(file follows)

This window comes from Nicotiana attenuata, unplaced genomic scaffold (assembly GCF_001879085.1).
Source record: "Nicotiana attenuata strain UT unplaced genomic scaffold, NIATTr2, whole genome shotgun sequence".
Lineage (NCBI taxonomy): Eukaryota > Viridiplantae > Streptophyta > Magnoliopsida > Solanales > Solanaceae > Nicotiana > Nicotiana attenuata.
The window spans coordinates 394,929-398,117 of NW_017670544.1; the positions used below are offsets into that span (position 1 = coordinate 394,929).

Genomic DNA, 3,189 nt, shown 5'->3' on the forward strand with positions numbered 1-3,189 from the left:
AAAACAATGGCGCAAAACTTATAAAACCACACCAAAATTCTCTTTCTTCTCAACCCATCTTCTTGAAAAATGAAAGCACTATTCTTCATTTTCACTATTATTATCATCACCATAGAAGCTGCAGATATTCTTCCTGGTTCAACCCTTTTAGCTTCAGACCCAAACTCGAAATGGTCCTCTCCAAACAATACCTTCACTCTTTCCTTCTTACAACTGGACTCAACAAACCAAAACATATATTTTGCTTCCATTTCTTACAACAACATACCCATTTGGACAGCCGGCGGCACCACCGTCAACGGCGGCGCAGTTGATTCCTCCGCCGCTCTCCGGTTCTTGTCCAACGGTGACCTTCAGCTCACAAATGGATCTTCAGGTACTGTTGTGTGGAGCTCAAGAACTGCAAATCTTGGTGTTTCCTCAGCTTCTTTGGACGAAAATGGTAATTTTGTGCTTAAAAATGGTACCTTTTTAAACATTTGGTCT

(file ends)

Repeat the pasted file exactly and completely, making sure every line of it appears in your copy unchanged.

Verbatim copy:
This window comes from Nicotiana attenuata, unplaced genomic scaffold (assembly GCF_001879085.1).
Source record: "Nicotiana attenuata strain UT unplaced genomic scaffold, NIATTr2, whole genome shotgun sequence".
Lineage (NCBI taxonomy): Eukaryota > Viridiplantae > Streptophyta > Magnoliopsida > Solanales > Solanaceae > Nicotiana > Nicotiana attenuata.
The window spans coordinates 394,929-398,117 of NW_017670544.1; the positions used below are offsets into that span (position 1 = coordinate 394,929).

Genomic DNA, 3,189 nt, shown 5'->3' on the forward strand with positions numbered 1-3,189 from the left:
AAAACAATGGCGCAAAACTTATAAAACCACACCAAAATTCTCTTTCTTCTCAACCCATCTTCTTGAAAAATGAAAGCACTATTCTTCATTTTCACTATTATTATCATCACCATAGAAGCTGCAGATATTCTTCCTGGTTCAACCCTTTTAGCTTCAGACCCAAACTCGAAATGGTCCTCTCCAAACAATACCTTCACTCTTTCCTTCTTACAACTGGACTCAACAAACCAAAACATATATTTTGCTTCCATTTCTTACAACAACATACCCATTTGGACAGCCGGCGGCACCACCGTCAACGGCGGCGCAGTTGATTCCTCCGCCGCTCTCCGGTTCTTGTCCAACGGTGACCTTCAGCTCACAAATGGATCTTCAGGTACTGTTGTGTGGAGCTCAAGAACTGCAAATCTTGGTGTTTCCTCAGCTTCTTTGGACGAAAATGGTAATTTTGTGCTTAAAAATGGTACCTTTTTAAACATTTGGTCT